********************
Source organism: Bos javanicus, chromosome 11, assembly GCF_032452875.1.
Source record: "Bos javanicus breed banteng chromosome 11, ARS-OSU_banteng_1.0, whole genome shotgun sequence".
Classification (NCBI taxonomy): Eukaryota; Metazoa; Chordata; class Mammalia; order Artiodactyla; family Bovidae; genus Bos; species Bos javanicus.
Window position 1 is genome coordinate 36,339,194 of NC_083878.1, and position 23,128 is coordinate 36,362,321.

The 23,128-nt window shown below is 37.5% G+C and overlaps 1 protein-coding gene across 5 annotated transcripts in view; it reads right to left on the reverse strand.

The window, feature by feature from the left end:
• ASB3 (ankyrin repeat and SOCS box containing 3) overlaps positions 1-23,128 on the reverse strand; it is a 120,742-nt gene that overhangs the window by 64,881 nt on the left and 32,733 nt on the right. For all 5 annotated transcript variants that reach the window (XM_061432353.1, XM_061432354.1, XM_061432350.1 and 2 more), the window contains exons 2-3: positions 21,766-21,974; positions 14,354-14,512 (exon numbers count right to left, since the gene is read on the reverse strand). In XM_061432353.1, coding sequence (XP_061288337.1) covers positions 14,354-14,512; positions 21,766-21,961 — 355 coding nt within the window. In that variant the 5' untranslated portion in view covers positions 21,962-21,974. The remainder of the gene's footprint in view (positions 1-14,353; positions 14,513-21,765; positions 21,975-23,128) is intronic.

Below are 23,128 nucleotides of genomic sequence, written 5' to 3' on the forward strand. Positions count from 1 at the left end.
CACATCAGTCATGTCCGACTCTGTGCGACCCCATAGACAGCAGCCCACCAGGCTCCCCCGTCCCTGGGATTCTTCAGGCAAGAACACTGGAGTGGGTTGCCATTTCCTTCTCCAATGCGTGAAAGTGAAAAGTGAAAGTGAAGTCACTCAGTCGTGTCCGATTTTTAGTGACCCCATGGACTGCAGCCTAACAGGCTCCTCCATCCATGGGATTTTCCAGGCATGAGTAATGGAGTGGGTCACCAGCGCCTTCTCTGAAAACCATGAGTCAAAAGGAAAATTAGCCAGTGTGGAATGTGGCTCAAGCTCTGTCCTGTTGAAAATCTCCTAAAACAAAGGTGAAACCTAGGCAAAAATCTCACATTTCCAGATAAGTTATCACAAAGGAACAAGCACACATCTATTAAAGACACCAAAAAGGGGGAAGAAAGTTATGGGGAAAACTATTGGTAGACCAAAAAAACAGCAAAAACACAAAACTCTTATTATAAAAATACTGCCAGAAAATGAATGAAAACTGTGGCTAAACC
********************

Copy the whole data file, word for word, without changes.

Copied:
Source organism: Bos javanicus, chromosome 11, assembly GCF_032452875.1.
Source record: "Bos javanicus breed banteng chromosome 11, ARS-OSU_banteng_1.0, whole genome shotgun sequence".
Classification (NCBI taxonomy): Eukaryota; Metazoa; Chordata; class Mammalia; order Artiodactyla; family Bovidae; genus Bos; species Bos javanicus.
Window position 1 is genome coordinate 36,339,194 of NC_083878.1, and position 23,128 is coordinate 36,362,321.

The 23,128-nt window shown below is 37.5% G+C and overlaps 1 protein-coding gene across 5 annotated transcripts in view; it reads right to left on the reverse strand.

The window, feature by feature from the left end:
• ASB3 (ankyrin repeat and SOCS box containing 3) overlaps positions 1-23,128 on the reverse strand; it is a 120,742-nt gene that overhangs the window by 64,881 nt on the left and 32,733 nt on the right. For all 5 annotated transcript variants that reach the window (XM_061432353.1, XM_061432354.1, XM_061432350.1 and 2 more), the window contains exons 2-3: positions 21,766-21,974; positions 14,354-14,512 (exon numbers count right to left, since the gene is read on the reverse strand). In XM_061432353.1, coding sequence (XP_061288337.1) covers positions 14,354-14,512; positions 21,766-21,961 — 355 coding nt within the window. In that variant the 5' untranslated portion in view covers positions 21,962-21,974. The remainder of the gene's footprint in view (positions 1-14,353; positions 14,513-21,765; positions 21,975-23,128) is intronic.

Below are 23,128 nucleotides of genomic sequence, written 5' to 3' on the forward strand. Positions count from 1 at the left end.
CACATCAGTCATGTCCGACTCTGTGCGACCCCATAGACAGCAGCCCACCAGGCTCCCCCGTCCCTGGGATTCTTCAGGCAAGAACACTGGAGTGGGTTGCCATTTCCTTCTCCAATGCGTGAAAGTGAAAAGTGAAAGTGAAGTCACTCAGTCGTGTCCGATTTTTAGTGACCCCATGGACTGCAGCCTAACAGGCTCCTCCATCCATGGGATTTTCCAGGCATGAGTAATGGAGTGGGTCACCAGCGCCTTCTCTGAAAACCATGAGTCAAAAGGAAAATTAGCCAGTGTGGAATGTGGCTCAAGCTCTGTCCTGTTGAAAATCTCCTAAAACAAAGGTGAAACCTAGGCAAAAATCTCACATTTCCAGATAAGTTATCACAAAGGAACAAGCACACATCTATTAAAGACACCAAAAAGGGGGAAGAAAGTTATGGGGAAAACTATTGGTAGACCAAAAAAACAGCAAAAACACAAAACTCTTATTATAAAAATACTGCCAGAAAATGAATGAAAACTGTGGCTAAACC